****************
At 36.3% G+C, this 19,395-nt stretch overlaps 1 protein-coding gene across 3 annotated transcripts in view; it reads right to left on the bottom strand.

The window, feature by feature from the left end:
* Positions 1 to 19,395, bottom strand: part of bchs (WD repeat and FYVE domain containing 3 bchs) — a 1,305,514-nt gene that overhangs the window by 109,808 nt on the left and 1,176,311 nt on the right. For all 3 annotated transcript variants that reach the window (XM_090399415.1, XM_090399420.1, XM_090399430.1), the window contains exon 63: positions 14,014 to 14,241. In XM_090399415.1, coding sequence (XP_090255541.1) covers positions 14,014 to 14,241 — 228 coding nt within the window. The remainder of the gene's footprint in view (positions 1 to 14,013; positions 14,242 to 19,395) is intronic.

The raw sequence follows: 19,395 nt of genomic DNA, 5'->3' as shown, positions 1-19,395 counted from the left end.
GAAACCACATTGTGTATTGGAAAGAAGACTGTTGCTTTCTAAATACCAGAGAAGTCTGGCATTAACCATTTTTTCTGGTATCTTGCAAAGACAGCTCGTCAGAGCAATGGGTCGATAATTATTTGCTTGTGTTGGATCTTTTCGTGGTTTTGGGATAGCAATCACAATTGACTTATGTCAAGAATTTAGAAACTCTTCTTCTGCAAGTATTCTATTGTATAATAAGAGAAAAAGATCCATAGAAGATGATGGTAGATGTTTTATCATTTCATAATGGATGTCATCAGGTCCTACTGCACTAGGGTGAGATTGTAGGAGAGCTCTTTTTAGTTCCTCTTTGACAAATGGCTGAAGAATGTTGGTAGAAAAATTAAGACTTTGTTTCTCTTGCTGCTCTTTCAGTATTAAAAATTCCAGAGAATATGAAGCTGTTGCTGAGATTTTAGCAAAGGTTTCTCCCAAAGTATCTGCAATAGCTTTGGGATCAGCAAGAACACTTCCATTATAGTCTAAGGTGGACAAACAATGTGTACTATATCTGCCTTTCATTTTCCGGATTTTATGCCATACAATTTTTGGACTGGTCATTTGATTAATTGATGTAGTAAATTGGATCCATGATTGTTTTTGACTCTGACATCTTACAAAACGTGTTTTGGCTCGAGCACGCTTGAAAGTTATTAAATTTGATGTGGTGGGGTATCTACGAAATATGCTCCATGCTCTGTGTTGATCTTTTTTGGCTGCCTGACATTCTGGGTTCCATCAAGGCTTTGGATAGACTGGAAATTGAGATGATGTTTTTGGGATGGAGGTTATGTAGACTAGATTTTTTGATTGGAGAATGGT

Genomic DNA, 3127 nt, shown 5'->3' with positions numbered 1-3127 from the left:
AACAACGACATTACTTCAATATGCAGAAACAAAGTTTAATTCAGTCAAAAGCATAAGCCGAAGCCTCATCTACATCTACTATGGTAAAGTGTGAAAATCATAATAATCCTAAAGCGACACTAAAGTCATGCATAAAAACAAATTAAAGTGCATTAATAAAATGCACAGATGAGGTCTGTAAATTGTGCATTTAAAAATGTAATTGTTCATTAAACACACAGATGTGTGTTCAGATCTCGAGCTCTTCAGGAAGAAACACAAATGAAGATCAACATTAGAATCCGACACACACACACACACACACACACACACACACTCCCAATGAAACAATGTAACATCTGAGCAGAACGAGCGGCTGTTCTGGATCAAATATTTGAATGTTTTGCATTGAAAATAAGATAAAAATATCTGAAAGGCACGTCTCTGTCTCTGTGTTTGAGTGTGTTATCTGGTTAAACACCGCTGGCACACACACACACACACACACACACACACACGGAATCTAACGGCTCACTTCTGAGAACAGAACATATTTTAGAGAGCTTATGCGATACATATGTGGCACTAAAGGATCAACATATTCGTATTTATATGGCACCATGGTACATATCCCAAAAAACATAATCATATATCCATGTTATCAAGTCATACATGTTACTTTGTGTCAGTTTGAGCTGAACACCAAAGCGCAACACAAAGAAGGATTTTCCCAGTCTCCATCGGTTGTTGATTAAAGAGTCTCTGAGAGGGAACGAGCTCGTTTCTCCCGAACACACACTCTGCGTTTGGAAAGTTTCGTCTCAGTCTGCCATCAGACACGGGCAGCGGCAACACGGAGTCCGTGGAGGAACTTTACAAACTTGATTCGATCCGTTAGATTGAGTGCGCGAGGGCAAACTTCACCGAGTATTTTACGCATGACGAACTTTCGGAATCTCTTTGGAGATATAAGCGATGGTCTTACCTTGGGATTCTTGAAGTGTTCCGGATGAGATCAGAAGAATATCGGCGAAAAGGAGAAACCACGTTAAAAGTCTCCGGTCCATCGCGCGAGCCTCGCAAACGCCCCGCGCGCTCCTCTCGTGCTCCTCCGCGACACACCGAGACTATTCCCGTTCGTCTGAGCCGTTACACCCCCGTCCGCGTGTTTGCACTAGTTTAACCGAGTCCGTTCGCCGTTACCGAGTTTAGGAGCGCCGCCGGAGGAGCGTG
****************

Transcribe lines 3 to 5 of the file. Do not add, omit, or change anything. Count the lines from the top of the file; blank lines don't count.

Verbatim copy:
* Positions 1 to 19,395, bottom strand: part of bchs (WD repeat and FYVE domain containing 3 bchs) — a 1,305,514-nt gene that overhangs the window by 109,808 nt on the left and 1,176,311 nt on the right. For all 3 annotated transcript variants that reach the window (XM_090399415.1, XM_090399420.1, XM_090399430.1), the window contains exon 63: positions 14,014 to 14,241. In XM_090399415.1, coding sequence (XP_090255541.1) covers positions 14,014 to 14,241 — 228 coding nt within the window. The remainder of the gene's footprint in view (positions 1 to 14,013; positions 14,242 to 19,395) is intronic.

The raw sequence follows: 19,395 nt of genomic DNA, 5'->3' as shown, positions 1-19,395 counted from the left end.
GAAACCACATTGTGTATTGGAAAGAAGACTGTTGCTTTCTAAATACCAGAGAAGTCTGGCATTAACCATTTTTTCTGGTATCTTGCAAAGACAGCTCGTCAGAGCAATGGGTCGATAATTATTTGCTTGTGTTGGATCTTTTCGTGGTTTTGGGATAGCAATCACAATTGACTTATGTCAAGAATTTAGAAACTCTTCTTCTGCAAGTATTCTATTGTATAATAAGAGAAAAAGATCCATAGAAGATGATGGTAGATGTTTTATCATTTCATAATGGATGTCATCAGGTCCTACTGCACTAGGGTGAGATTGTAGGAGAGCTCTTTTTAGTTCCTCTTTGACAAATGGCTGAAGAATGTTGGTAGAAAAATTAAGACTTTGTTTCTCTTGCTGCTCTTTCAGTATTAAAAATTCCAGAGAATATGAAGCTGTTGCTGAGATTTTAGCAAAGGTTTCTCCCAAAGTATCTGCAATAGCTTTGGGATCAGCAAGAACACTTCCATTATAGTCTAAGGTGGACAAACAATGTGTACTATATCTGCCTTTCATTTTCCGGATTTTATGCCATACAATTTTTGGACTGGTCATTTGATTAATTGATGTAGTAAATTGGATCCATGATTGTTTTTGACTCTGACATCTTACAAAACGTGTTTTGGCTCGAGCACGCTTGAAAGTTATTAAATTTGATGTGGTGGGGTATCTACGAAATATGCTCCATGCTCTGTGTTGATCTTTTTTGGCTGCCTGACATTCTGGGTTCCATCAAGGCTTTGGATAGACTGGAAATTGAGATGATGTTTTTGGGATGGAGGTTATGTAGACTAGATTTTTTGATTGGAGAATGGT